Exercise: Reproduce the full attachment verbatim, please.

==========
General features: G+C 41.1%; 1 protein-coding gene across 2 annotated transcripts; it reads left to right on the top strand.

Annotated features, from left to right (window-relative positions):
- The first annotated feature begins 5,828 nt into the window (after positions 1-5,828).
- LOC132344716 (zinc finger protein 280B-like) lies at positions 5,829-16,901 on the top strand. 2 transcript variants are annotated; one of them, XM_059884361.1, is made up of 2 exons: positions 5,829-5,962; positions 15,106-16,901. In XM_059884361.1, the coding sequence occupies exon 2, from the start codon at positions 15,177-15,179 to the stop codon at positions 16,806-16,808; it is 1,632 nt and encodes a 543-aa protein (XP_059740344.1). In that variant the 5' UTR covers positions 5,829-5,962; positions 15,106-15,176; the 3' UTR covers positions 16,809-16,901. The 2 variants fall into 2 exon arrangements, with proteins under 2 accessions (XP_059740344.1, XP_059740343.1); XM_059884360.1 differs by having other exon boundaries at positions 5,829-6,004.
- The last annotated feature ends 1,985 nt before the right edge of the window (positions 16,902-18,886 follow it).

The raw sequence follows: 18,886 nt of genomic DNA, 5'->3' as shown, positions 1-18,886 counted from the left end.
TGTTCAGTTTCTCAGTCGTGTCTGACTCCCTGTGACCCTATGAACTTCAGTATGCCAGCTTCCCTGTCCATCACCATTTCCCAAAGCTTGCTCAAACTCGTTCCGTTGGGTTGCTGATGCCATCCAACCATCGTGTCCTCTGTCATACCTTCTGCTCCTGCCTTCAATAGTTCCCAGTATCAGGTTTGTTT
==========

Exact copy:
General features: G+C 41.1%; 1 protein-coding gene across 2 annotated transcripts; it reads left to right on the top strand.

Annotated features, from left to right (window-relative positions):
- The first annotated feature begins 5,828 nt into the window (after positions 1-5,828).
- LOC132344716 (zinc finger protein 280B-like) lies at positions 5,829-16,901 on the top strand. 2 transcript variants are annotated; one of them, XM_059884361.1, is made up of 2 exons: positions 5,829-5,962; positions 15,106-16,901. In XM_059884361.1, the coding sequence occupies exon 2, from the start codon at positions 15,177-15,179 to the stop codon at positions 16,806-16,808; it is 1,632 nt and encodes a 543-aa protein (XP_059740344.1). In that variant the 5' UTR covers positions 5,829-5,962; positions 15,106-15,176; the 3' UTR covers positions 16,809-16,901. The 2 variants fall into 2 exon arrangements, with proteins under 2 accessions (XP_059740344.1, XP_059740343.1); XM_059884360.1 differs by having other exon boundaries at positions 5,829-6,004.
- The last annotated feature ends 1,985 nt before the right edge of the window (positions 16,902-18,886 follow it).

The raw sequence follows: 18,886 nt of genomic DNA, 5'->3' as shown, positions 1-18,886 counted from the left end.
TGTTCAGTTTCTCAGTCGTGTCTGACTCCCTGTGACCCTATGAACTTCAGTATGCCAGCTTCCCTGTCCATCACCATTTCCCAAAGCTTGCTCAAACTCGTTCCGTTGGGTTGCTGATGCCATCCAACCATCGTGTCCTCTGTCATACCTTCTGCTCCTGCCTTCAATAGTTCCCAGTATCAGGTTTGTTT